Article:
All of my life people have shared their stories of abuse. Almost as if they expected I would share mine back... Why would people share these stories with me? I would tried once to talk about these things with people that I thought where closer, but they would have no clue.... They had never shared anything that would lead them to believe...

My own abuse was repressed until about 3 years ago, but I think these people knew... Most those who notice- notice because they share your pain... Or perhaps are triggered by the same things they are… If they can tell they understand, they are not judging you... My Ex and I both had suppressed memories of abuse, I think its why we got along so well…
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#402111 - 06/29/12 12:46 AM Re: Can Others See Our Trauma? [Re: Napoleon]
pufferfish Offline
Member
MaleSurvivor

Registered: 02/26/08
Posts: 6867
Loc: USA
Most people around us don't know and don't care. The teeming masses of people are wrapped up in their own concerns and they don't want to "see".

But there are those who can and do see. I think that the guy who abused me in the scout camp chose me carefully to be the one he would pick on. He was looking for someone who wouldn't blab or be able to defend himself. But then he intimidated me with words and a knife and other stuff.

I have recently figured out that my mother realized that my grandfather had abused me when I was 4. She packed us up in the car and got us out of there as soon as she could. We didn't go back there for 4 years until he was dead.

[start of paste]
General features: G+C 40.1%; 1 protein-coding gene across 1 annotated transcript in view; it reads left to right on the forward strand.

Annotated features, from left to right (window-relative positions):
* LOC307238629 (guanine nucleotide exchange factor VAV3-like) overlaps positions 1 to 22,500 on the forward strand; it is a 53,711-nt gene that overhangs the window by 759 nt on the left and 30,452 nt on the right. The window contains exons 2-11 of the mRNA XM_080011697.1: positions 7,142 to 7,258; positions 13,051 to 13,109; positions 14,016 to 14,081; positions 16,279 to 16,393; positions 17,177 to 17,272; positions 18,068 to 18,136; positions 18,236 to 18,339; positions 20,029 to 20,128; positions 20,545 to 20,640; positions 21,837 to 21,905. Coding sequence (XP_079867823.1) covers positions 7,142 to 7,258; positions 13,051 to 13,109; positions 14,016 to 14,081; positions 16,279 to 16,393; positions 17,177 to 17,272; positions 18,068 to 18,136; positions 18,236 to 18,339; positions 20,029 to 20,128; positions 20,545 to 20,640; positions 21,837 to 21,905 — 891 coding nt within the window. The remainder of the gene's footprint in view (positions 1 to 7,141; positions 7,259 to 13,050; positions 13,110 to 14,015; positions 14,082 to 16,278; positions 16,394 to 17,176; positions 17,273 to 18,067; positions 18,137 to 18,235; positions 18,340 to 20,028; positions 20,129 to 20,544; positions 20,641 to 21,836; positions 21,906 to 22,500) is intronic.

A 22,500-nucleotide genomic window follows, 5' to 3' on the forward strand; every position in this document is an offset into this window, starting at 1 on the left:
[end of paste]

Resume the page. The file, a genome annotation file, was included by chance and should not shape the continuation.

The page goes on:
A lot of people around us know, even if subconsciously, what to look for in a person that's been abused. Remember that 1 in 4 girls and 1 in 6 guys get abused before age 18. They know from within what to look for. But usually they are understanding of our needs because they have "been there".

The thing is that a lot of us put on a mask, especially before we start to deal with our trauma. Some of us actually work at hiding it from others. I think that in that case we can often succeed in fooling others.

Puffer

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#402115 - 06/29/12 02:19 AM Re: Can Others See Our Trauma? [Re: jls]
traveler Offline
Member
MaleSurvivor

Registered: 02/07/06
Posts: 3397
Loc: somewhere in Africa
the mere thought that many people can tell just by looking makes me angry. If so - why don't they do anything about it?

i prefer to think that most people are far too wrapped up in their own personal stuff that they wouldn't recognize it if it was written across our foreheads.